All of Britain and Ireland’s birds mapped digitally for the first time

11 April 2014

For the first time ever, over 3,500 maps showing the distribution, range change and abundance for over five hundred different species of bird that have been recorded in Britain and Ireland since 1968 are freely available online.

Those for the Corncrake show the huge range loss that the species has experienced since 1968, while those for the Gadwall show its spread out of the east. The spectacular recovery of the Marsh Harrier, which was down to a single breeding pair in the early 70s, is the perfect illustration of the importance of collecting and storing data over time.

This huge resource has been produced by the British Trust for Ornithology (BTO), based on bird records collected by volunteers for bird atlas projects run in partnership with BirdWatch Ireland and the Scottish Ornithologists’ Club (SOC) over a period of more than 40 years.

Dr Simon Gillings, BTO lead scientist on the project said, “To finally see all these maps in one place is tremendous but it is the ability to toggle between different maps for a species and see its range shrinking or expanding before your eyes that really brings home how some of these species are changing.”

He added, “These maps raise many questions, many of which are addressed in detail in the published bird atlases, but we still have much to learn.”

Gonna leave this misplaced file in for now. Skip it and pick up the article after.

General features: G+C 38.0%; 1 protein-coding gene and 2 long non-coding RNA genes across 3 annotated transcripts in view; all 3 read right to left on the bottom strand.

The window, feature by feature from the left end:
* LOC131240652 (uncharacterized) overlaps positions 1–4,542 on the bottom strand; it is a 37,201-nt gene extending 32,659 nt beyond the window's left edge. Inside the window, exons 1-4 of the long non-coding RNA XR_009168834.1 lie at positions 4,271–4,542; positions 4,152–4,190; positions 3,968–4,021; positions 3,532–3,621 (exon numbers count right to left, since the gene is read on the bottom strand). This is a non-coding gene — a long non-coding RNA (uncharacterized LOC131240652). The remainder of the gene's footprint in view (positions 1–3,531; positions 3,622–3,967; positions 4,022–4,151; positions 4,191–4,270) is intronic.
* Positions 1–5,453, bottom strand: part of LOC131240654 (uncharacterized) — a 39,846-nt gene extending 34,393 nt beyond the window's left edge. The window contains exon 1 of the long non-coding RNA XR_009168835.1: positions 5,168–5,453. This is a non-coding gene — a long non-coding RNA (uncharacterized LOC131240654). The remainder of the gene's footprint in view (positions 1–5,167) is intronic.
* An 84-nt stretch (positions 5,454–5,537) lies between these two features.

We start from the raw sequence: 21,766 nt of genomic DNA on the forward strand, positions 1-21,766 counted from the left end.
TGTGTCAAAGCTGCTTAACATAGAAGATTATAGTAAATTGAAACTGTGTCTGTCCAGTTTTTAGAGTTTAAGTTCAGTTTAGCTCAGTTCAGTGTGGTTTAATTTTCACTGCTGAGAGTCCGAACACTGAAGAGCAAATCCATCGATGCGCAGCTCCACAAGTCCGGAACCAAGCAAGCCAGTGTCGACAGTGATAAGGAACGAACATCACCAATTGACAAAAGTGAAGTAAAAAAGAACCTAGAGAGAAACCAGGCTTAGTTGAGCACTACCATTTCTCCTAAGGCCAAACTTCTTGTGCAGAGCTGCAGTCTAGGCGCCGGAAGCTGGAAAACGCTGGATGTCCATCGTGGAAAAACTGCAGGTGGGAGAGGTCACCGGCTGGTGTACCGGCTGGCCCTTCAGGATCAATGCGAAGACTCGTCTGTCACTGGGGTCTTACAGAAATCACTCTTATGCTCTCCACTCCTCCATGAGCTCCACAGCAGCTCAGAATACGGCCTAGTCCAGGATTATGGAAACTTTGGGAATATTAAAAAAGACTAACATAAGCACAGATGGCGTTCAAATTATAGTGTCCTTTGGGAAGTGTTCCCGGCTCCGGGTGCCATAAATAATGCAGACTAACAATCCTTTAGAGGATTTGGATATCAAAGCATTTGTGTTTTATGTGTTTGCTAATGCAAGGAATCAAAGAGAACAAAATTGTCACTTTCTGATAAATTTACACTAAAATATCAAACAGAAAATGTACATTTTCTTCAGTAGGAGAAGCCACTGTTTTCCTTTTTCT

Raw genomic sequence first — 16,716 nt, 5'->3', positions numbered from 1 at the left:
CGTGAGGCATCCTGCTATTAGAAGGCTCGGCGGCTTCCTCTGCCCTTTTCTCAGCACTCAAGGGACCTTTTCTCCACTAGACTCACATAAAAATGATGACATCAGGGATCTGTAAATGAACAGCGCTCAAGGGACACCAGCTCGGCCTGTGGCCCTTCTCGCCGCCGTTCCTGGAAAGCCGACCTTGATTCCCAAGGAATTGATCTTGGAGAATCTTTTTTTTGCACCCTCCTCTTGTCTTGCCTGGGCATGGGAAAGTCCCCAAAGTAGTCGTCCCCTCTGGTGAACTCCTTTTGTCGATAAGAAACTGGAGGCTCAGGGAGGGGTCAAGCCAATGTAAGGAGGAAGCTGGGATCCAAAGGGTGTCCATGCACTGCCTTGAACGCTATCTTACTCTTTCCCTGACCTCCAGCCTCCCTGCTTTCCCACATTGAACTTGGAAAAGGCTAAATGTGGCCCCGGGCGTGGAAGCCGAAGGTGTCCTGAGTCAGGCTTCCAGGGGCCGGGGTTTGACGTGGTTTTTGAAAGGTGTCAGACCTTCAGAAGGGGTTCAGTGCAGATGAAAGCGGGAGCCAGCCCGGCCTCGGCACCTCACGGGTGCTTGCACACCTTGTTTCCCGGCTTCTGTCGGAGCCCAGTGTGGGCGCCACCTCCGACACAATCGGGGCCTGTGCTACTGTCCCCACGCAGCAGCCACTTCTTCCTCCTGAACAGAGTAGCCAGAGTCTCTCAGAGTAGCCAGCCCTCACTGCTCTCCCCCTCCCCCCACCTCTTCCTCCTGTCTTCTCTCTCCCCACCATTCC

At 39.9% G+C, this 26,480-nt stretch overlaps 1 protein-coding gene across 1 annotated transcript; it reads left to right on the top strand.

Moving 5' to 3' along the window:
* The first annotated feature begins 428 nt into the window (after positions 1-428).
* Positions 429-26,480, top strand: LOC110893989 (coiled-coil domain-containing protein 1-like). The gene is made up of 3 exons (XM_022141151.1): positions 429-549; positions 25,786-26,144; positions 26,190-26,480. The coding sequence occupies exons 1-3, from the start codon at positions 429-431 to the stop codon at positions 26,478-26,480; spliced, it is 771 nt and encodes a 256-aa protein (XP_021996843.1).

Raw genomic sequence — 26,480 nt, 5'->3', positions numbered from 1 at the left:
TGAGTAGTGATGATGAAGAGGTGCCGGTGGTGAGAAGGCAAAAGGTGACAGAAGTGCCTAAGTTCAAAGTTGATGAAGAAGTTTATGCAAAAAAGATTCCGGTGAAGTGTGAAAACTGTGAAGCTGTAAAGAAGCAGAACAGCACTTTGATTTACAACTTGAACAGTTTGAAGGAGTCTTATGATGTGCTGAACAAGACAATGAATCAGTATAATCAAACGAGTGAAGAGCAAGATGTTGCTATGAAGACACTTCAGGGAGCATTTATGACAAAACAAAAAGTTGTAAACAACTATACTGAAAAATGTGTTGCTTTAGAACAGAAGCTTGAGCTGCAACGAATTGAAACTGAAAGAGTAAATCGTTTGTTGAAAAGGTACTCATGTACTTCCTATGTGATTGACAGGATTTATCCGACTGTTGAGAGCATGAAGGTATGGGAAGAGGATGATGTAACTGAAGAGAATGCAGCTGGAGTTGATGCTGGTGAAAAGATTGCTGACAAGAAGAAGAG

Chris McInerny, President of the SOC, states: “This wonderful resource emphasises the importance of data collecting over a long period, and the crucial role that it plays in understanding the plight of birds. We very much hope these maps will encourage more people in the future to contribute to recording birds in the UK and Ireland.”

Olivia Crowe of BirdWatch Ireland said “This fantastic online resource helps to spread the word about some of the incredible changes that have taken place with our avifauna. We are really excited about its potential as an educational tool, and in raising awareness about the status of birds in Ireland, especially those such as breeding Curlew and Yellowhammer, among many others that are in serious need of conservation action.”

For further information and to see the maps please visit Bird Atlas Mapstore at www.bto.org/mapstore

* Corncrake images courtesy of Iain Leach

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